Reopening Gallatin County (Phase 2)
On Sunday, April 26, 2020 Phase One of Governor Bullock’s reopening of Montana began. Phase 1 expired on May 31, 2020.
- Avoid gathering in groups of more than 50 people where physical distancing is not possible.
- Groups larger than 50 people should be canceled unless physical distancing can be maintained.
- It is recommended to continue to social distance in gatherings of any size. Physical distancing guidelines for groups and gatherings do not apply to household members.
- Vulnerable individuals should continue to adhere to the stay-at-home guidance. Members of households with vulnerable residents should be aware that by returning to environments where distancing is not practical, they could carry the virus back home. Precautions should be taken to isolate from vulnerable residents.
Yoga studios, cycling studios, gyms, and other fitness facilities may hold indoor group classes beginning on June 1.
- The 14-day quarantine requirement has been lifted for out-of-state travelers.
- If you are traveling, monitor yourself for COVID-19 symptoms, self-quarantine if sick, minimize contact with others, practice good hygiene, and maintain social distancing.
Reopening Gallatin County (Phase 1)
On Sunday, April 26, 2020 Phase One of Governor Bullock’s reopening of Montana began. Phase 1 expired on May 31, 2020.
Not at this time. The Gallatin City-County Board of Health adopted an emergency rule on May 1 and then again on May 13, which aligns with Governor Bullocks’ April 22 Directive as well as his addition to include gyms, movie theaters, and museums.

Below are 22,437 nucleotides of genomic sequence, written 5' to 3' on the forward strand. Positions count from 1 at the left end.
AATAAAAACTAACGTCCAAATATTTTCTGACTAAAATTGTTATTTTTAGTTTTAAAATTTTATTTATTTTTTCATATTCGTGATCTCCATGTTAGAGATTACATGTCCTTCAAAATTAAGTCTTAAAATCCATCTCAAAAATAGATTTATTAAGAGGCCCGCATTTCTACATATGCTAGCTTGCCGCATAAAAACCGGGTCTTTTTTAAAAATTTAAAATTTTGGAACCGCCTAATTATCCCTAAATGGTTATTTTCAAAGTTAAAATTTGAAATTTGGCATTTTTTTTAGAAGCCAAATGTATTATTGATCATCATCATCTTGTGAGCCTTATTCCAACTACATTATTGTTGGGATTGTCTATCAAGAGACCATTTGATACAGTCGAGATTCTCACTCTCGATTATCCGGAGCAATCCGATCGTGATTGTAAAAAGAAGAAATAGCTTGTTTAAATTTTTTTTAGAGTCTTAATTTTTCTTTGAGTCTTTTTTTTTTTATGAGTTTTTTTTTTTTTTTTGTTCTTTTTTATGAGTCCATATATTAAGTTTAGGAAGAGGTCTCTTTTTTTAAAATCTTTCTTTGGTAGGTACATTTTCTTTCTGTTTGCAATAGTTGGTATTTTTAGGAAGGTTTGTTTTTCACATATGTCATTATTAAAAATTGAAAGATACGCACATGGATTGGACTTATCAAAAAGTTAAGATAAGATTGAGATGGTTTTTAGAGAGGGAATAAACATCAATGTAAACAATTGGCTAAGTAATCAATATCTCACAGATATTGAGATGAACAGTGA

Gov. Bullock’s Stay-At-Home order was lifted on Sunday, April 26, 2020 and reopening Phase 1 began. Individuals should still only travel for essential activities (e.g. trips to grocery stores or for medical needs), should continue to practice social distancing, and avoid gatherings of 10 or more people.
Vulnerable populations – those over 65 and people with serious underlying health conditions should continue to follow the guidance in the Governor’s March 26, 2020 Stay-at-Home Directive.
Under Phase 1 Directive, employers can have their staff return to the office or place of business, but should continue to encourage telework where possible, and accommodate alternative work schedules – especially for those in vulnerable populations. In addition, common areas, such as break rooms where personnel are likely to congregate and interact, should be closed or enforce strict social distancing protocols.
Under Gov. Bullock’s update to his phased reopening plan, gyms will be able to operate with restrictions starting on May 15, 2020.
Generally, gymnastics, Pilates and yoga studios are not included in the Governor’s definition of a gym and will not be permitted to open in Phase 1. Phase 2 is set to begin on June 1, 2020, and will be based on up-to-date data and preparedness of public health, healthcare and supplies factors.
Yes. Stylists, artists and service-providers, and clients are recommended to wear masks when practical. Coverings are recommended by the CDC wherever social distancing of 6-feet is unattainable.
All personal care services including salons, massage, body art, and barber shops, should utilize a face mask for staff and customers whenever possible.
Patrons won’t be able sit at the bar, or host a dining experience of more than 6 people, and tables will be spaced out. If you’re planning on going out, be ready to cut the evening short as all patrons must leave bars by 11:30 p.m. Call ahead, as waiting rooms may be closed.
Customers must be served at a table, buffets and drink refills will no longer be available, and easily accessible tabletop condiments may be removed. Ask if your server may be able to offer alternatives.